Update

On March 30, 2010, the justices of the US Supreme Court all agreed to send the Jones v. Harris Associates case back to the federal trial court. The issue is about how much stock brokers and others may charge investors for managing mutual funds.

In its unanimous decision, the Court said courts must use the standards outlined in Gartenberg v. Merrill Lynch Asset Management to figure out if mutual fund fees are too high. The key to that determination, according to Gartenberg, is fees must be fairly related to the actual services or "work" performed by fund managers.

In Jones, the trial court found the fees charged satisfied the Gartenberg rules. A federal appeals court disagreed and refused to use the Gartenberg rules, however, which led the Supreme Court to settle the matter.

Original Article

Investment gurus and market watchers are keeping their eyes on the nation's highest court for a ground-breaking decision about how much mutual funds can charge for "fund management" fees. The mutual fund industry advised that an unfavorable ruling could drive up fees and ultimately mean a loss for consumers.

The Jones v. Harris Case

In Jones v. Harris, investors argue that in excessive-fee cases, courts should consider that fees are charged to different categories of clients, consumer or institutional or larger clients.

The fund management company and supporters argue that it's far more expensive to manage mutual funds for individuals than for larger entities, such as retirement accounts and large-scale investors.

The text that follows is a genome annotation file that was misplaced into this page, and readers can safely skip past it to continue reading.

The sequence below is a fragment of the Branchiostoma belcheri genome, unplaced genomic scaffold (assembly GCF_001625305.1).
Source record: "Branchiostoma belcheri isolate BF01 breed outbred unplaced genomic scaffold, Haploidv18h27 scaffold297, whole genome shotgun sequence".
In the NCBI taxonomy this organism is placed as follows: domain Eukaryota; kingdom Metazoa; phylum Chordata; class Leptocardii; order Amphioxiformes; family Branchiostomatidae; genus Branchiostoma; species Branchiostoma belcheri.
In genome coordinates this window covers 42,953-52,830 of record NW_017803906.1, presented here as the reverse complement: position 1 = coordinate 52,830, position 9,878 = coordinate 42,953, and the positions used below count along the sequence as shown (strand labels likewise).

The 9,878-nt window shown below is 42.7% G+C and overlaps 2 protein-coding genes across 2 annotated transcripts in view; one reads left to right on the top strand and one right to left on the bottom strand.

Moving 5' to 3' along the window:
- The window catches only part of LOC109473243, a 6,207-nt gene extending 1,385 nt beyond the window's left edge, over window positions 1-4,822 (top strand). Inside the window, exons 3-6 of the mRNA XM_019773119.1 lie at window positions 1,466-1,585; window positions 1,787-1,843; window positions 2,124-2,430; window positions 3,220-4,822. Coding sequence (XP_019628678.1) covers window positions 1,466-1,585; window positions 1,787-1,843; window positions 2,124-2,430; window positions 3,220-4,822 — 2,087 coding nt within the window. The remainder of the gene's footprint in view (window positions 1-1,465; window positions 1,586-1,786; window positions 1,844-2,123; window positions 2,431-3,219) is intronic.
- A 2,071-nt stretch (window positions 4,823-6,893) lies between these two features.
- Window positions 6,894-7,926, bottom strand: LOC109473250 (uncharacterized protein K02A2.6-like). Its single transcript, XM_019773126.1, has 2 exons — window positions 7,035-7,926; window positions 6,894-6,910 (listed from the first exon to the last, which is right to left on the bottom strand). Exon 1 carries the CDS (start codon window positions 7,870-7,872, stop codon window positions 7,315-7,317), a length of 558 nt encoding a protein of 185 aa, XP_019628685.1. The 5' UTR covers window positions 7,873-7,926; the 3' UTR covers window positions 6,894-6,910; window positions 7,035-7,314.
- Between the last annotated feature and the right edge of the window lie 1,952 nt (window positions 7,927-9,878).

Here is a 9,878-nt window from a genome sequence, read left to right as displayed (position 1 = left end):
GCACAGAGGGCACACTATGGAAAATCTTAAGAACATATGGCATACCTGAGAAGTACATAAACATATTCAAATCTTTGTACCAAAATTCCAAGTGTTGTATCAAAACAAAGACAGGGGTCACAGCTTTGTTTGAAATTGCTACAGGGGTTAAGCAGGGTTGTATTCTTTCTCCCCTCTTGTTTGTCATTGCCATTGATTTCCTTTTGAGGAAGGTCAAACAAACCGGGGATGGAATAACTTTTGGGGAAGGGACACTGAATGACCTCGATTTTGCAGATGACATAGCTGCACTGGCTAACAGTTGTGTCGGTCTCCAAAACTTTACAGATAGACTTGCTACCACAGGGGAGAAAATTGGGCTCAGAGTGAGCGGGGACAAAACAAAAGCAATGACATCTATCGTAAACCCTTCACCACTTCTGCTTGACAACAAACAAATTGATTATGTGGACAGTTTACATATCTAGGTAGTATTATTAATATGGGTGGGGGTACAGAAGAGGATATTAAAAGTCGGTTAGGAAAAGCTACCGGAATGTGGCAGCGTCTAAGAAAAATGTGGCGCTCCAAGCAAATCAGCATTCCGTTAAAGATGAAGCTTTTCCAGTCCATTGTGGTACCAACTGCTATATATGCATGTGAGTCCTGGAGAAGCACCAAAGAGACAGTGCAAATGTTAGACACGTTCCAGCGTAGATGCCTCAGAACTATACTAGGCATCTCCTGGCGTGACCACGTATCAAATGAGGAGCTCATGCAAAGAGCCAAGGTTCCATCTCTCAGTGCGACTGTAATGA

They also claim that a decision against them could mean the end for mutual fund managers because of the excessive burden and increased cost of running the fund.

Appeals Not Always Allowed

The U.S. Supreme Court each year receives thousands of Petitions for Leave to Appeal ("PLAs"), but the Court has the final decision about which cases it accepts. Of the total Petitions, the court accepts fewer than one percent (1%) for review. The Harris case is the first mutual-fund case the Supreme Court has heard in 18 years.

In the 1970s, Congress passed laws allowing lawsuits to be filed against fund management companies that the fees they charged were "excessive." Those who filed never won at trial. However, as with most civil lawsuits, the vast majority were resolved by settlement, and the dollar amounts of these settlements have been significant.

Bringing a Suit

An attorney specializing in class action or major financial suits can help you understand whether joining a class action or initiating a suit involving mutual fund fees or other investment fees is worthwhile. All cases have a "statute of limitations" period, or deadline, by which time suit must be filed.

A class action suit requires that the persons participating as plaintiffs and class members share basic characteristics or experiences which meet the elements of accusation.

If the case is between parties who are residents of different states and a high enough dollar amount is in issue, or if questions involving federal laws or constitutional rights are involved, the suit could be filed in a federal court. However, an attorney makes the final assessment of the best venue or place to file the lawsuit after considering all factors.

Questions for Your Attorney

  • What does this mean for the individual investor?
  • What is a fund management fee?
  • How much is an "excessive" investments fees?

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